Crisis Prevention

Too often, we see organizations take a reactive approach to crisis management. A scandal occurs, a senior executive is called to testify before Congress, and suddenly, everyone scrambles to respond. Lawyers are called. PR firms are brought in. We’ve seen it up close dozens of times over the years.

Unfortunately, these same organizations think they’re being proactive. They spend millions on scenario planning and other preparations, so they’ll be ready to respond when a crisis hits. Whether it’s an environmental disaster, data breach, massive layoff, bankruptcy, product recall or whistleblower lawsuit, they’ve convinced themselves they have it covered.

While preparedness might be reassuring to board members, investors, employees and other stakeholders, it’s still, at its core, a reactive approach. You’re simply preparing to react. It’s better than nothing; but it does nothing to prevent a crisis.

Rather than focusing so much energy on crisis preparedness, organizations need to start focusing on crisis prevention. In doing so, they can set themselves up to avoid crises altogether. This is the only way to be truly proactive.

Following are several steps organizations can take to help prevent crises.

Have a sense of purpose. 
In his annual letter to CEOs, BlackRock’s Larry Fink discussed why it’s important for companies to have a sense of purpose:

“Society is demanding that companies, both public and private, serve a social purpose. To prosper over time, every company must not only deliver financial performance, but also show how it makes a positive contribution to society. Companies must benefit all of their stakeholders, including shareholders, employees, customers, and the communities in which they operate. Without a sense of purpose, no company, either public or private, can achieve its full potential.”

This is the cornerstone of crisis prevention. The more organizations focus on how they can make a positive impact on society and improve people’s lives, the less likely it is they’ll do something that results in a crisis.

Conduct real-world risk assessments. 
While corporations are diligent about anticipating financial risk – that is, potential threats to their profitability – too few focus as intently on reputation or brand risk. While the former relies mainly on sophisticated analyses of market and economic trends, the latter requires a deep, nuanced understanding of abstract, often fluid concepts, such as emerging societal issues, shifting priorities among consumer advocates, and the ever-changing political landscape.

Consider all the business leaders who ended up pulling out of President Trump’s now-disbanded manufacturing council in the wake of Charlottesville. Or the intense criticism Pepsi and Fiat Chrysler faced over their recent ads that leveraged the current debate over race in America. A simple, real-world risk assessment, done correctly, would have uncovered – and perhaps helped prevent – these issues before they occurred.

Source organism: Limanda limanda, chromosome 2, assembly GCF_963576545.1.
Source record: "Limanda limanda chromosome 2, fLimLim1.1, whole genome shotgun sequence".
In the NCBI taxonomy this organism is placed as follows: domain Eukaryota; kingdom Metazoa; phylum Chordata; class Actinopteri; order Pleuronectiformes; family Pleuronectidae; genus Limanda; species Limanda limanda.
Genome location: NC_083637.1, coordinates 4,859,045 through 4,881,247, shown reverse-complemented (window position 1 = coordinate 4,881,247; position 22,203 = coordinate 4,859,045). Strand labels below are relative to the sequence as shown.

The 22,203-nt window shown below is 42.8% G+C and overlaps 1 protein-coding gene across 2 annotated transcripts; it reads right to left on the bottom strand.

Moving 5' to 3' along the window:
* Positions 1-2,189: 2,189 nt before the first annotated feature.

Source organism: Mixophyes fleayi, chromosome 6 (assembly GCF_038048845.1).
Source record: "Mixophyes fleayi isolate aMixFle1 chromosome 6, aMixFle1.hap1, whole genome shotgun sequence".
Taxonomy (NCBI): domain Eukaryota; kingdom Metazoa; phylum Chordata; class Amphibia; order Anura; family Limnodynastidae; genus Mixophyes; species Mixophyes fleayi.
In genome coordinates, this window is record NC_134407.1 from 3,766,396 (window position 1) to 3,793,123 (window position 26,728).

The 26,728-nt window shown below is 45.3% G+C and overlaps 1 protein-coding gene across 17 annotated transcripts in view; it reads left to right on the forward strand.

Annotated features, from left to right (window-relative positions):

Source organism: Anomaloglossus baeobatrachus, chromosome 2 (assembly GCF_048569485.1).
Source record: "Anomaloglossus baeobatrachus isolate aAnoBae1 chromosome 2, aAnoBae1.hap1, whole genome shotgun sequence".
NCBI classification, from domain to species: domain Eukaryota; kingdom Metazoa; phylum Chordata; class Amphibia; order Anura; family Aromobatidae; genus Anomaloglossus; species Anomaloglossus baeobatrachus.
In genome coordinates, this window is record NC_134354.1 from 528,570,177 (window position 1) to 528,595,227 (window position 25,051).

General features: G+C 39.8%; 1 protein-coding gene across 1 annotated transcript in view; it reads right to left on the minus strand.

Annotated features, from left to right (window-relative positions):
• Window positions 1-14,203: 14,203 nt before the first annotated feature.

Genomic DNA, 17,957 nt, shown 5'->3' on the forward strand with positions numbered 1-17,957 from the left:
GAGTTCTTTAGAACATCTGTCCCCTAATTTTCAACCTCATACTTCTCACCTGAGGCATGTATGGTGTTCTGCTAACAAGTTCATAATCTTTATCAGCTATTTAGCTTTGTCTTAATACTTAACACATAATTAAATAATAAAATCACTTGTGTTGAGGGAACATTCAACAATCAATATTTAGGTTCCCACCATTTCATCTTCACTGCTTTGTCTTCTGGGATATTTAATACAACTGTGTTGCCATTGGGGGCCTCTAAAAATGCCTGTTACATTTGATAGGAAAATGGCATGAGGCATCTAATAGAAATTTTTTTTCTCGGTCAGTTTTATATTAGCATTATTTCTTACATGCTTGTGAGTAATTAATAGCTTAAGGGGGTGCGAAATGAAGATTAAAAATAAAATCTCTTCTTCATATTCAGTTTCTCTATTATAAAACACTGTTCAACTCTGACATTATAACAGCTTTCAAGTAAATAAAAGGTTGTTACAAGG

When organizations have a more complete picture of the risks they face, it enables them to see around corners and get ahead of issues before they become crises.

Bridge internal silos. 
One of the best ways to keep issues from spinning out of control is by empowering your organization to collaborate effectively. Legal, investor relations, public affairs, HR, sales and marketing, communications, community relations – all the various functions of an organization should be aware of what the other is doing and be able to communicate and coordinate with one another. When that happens, things tend to run more smoothly. When it doesn’t, problems occur – things go unnoticed; critical stakeholders aren’t accounted for; messaging is inconsistent; and issues that might have been able to be resolved are left unaddressed.

In 2012, Harvard Business Review ran an informative piece on how five companies – Nokia, Enron, Star Princess Cruise Lines, BP and Thai Airways – experienced massive crises that, at their foundation, involved a severe lack of internal communications, transparency and alignment.

Furthermore, one of the greatest tragedies in American history – September 11th – arguably resulted from a failure in internal communications.

Organizations today must ensure they aren’t repeating mistakes of the past when it comes to their internal operations and governance structures.

So, while it’s true that some crises are unpredictable, and a reactive approach may be the only answer, the vast majority can be seen from a mile away and averted by being truly proactive. To quote one of my favorite movies:

“There were some who saw it coming. While the whole world was having a big ol’ party, a few outsiders and weirdos saw what no one else could. […] These outsiders saw the giant lie at the heart of the economy. And they saw it by doing something the rest of the suckers never thought to do: they looked.” (The Big Short, 2015)

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